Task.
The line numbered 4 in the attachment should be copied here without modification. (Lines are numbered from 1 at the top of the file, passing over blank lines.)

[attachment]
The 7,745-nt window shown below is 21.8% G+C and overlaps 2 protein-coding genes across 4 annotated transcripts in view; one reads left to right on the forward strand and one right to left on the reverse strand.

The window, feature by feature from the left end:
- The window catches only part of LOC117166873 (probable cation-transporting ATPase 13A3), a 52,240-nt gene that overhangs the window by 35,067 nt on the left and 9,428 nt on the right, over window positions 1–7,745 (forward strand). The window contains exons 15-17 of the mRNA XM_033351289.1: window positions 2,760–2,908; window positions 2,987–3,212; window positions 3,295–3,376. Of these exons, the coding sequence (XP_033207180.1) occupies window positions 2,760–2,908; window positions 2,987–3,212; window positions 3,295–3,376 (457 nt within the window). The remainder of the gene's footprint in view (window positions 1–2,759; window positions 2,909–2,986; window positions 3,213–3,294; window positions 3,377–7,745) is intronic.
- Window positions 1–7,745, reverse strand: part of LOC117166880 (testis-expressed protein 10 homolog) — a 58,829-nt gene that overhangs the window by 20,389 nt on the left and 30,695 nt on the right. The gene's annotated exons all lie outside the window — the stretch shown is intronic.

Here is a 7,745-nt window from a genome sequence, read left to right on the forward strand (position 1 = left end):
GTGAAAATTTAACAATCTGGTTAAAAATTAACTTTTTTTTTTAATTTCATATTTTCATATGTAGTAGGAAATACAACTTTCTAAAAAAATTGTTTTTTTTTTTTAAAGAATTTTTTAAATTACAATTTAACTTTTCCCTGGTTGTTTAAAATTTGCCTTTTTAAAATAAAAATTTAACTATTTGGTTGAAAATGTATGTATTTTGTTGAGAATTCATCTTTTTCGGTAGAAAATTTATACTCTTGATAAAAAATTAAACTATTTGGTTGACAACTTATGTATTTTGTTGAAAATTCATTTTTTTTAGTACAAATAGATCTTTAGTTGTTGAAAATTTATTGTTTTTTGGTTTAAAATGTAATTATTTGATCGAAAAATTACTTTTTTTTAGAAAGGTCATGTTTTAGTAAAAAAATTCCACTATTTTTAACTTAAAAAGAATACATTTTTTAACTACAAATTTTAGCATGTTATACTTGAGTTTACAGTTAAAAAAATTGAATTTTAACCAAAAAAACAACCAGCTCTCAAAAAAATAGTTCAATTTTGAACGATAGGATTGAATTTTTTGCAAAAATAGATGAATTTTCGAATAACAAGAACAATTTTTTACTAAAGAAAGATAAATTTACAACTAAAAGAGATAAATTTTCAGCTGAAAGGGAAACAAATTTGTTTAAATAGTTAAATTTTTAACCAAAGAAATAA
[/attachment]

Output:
- Window positions 1–7,745, reverse strand: part of LOC117166880 (testis-expressed protein 10 homolog) — a 58,829-nt gene that overhangs the window by 20,389 nt on the left and 30,695 nt on the right. The gene's annotated exons all lie outside the window — the stretch shown is intronic.